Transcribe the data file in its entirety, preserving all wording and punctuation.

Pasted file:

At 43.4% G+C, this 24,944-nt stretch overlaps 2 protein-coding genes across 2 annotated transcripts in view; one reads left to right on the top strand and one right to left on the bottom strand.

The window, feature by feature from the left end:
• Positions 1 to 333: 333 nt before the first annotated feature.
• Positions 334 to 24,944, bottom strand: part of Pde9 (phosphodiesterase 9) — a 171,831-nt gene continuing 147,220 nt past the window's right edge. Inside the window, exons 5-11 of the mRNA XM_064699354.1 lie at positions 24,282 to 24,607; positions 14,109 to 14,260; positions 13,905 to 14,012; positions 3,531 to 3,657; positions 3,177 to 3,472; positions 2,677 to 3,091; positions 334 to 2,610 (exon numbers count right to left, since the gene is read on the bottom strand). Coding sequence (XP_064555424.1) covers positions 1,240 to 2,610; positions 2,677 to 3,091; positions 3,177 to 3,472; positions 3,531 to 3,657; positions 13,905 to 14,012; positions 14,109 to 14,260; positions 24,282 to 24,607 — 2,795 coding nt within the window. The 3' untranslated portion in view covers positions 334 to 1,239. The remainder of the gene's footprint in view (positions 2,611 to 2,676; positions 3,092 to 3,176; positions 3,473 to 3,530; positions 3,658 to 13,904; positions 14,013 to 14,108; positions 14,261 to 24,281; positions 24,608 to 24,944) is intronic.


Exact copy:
At 43.4% G+C, this 24,944-nt stretch overlaps 2 protein-coding genes across 2 annotated transcripts in view; one reads left to right on the top strand and one right to left on the bottom strand.

The window, feature by feature from the left end:
• Positions 1 to 333: 333 nt before the first annotated feature.
• Positions 334 to 24,944, bottom strand: part of Pde9 (phosphodiesterase 9) — a 171,831-nt gene continuing 147,220 nt past the window's right edge. Inside the window, exons 5-11 of the mRNA XM_064699354.1 lie at positions 24,282 to 24,607; positions 14,109 to 14,260; positions 13,905 to 14,012; positions 3,531 to 3,657; positions 3,177 to 3,472; positions 2,677 to 3,091; positions 334 to 2,610 (exon numbers count right to left, since the gene is read on the bottom strand). Coding sequence (XP_064555424.1) covers positions 1,240 to 2,610; positions 2,677 to 3,091; positions 3,177 to 3,472; positions 3,531 to 3,657; positions 13,905 to 14,012; positions 14,109 to 14,260; positions 24,282 to 24,607 — 2,795 coding nt within the window. The 3' untranslated portion in view covers positions 334 to 1,239. The remainder of the gene's footprint in view (positions 2,611 to 2,676; positions 3,092 to 3,176; positions 3,473 to 3,530; positions 3,658 to 13,904; positions 14,013 to 14,108; positions 14,261 to 24,281; positions 24,608 to 24,944) is intronic.